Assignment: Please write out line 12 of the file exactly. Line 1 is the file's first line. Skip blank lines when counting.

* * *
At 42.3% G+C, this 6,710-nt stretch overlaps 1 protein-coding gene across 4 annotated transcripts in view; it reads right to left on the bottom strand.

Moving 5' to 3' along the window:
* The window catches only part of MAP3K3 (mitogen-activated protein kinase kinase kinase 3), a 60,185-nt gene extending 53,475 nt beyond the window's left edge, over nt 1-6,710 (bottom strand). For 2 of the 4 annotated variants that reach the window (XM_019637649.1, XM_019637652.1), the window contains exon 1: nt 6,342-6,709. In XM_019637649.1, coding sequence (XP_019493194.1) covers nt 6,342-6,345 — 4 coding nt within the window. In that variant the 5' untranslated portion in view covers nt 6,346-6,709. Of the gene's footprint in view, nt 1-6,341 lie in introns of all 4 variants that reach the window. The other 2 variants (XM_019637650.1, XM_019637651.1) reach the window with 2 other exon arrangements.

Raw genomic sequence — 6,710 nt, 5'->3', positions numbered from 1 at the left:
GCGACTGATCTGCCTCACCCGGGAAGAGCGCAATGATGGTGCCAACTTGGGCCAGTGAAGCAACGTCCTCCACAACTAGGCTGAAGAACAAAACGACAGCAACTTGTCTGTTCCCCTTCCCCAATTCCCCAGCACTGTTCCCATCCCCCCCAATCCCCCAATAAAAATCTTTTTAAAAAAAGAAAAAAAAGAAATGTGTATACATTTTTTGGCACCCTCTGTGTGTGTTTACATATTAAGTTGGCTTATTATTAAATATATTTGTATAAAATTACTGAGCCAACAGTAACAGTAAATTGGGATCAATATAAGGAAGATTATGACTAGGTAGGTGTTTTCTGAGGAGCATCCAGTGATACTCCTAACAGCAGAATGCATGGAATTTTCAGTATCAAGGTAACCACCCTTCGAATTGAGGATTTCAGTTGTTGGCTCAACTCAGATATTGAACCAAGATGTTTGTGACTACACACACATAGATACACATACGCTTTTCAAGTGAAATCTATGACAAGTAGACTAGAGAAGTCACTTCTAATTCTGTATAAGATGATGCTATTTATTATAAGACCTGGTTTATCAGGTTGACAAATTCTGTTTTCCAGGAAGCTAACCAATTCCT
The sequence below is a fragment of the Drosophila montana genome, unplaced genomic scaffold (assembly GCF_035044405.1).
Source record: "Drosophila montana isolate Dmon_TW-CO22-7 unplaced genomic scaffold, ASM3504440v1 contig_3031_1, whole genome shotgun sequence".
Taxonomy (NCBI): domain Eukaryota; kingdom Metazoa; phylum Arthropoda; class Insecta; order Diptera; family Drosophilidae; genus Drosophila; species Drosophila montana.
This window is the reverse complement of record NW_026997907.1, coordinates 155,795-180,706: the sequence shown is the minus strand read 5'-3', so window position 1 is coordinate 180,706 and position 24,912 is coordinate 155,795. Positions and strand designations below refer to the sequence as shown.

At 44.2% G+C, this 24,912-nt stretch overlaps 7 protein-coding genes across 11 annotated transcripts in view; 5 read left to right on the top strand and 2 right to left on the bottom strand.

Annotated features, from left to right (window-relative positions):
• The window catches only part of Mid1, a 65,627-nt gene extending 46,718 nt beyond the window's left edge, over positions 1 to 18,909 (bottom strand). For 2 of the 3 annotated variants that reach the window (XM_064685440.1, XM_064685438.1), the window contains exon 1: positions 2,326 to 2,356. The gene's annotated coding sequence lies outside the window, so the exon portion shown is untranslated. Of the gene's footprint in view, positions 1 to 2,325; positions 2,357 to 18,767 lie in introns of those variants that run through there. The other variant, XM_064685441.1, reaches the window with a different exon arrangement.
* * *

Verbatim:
• The window catches only part of Mid1, a 65,627-nt gene extending 46,718 nt beyond the window's left edge, over positions 1 to 18,909 (bottom strand). For 2 of the 3 annotated variants that reach the window (XM_064685440.1, XM_064685438.1), the window contains exon 1: positions 2,326 to 2,356. The gene's annotated coding sequence lies outside the window, so the exon portion shown is untranslated. Of the gene's footprint in view, positions 1 to 2,325; positions 2,357 to 18,767 lie in introns of those variants that run through there. The other variant, XM_064685441.1, reaches the window with a different exon arrangement.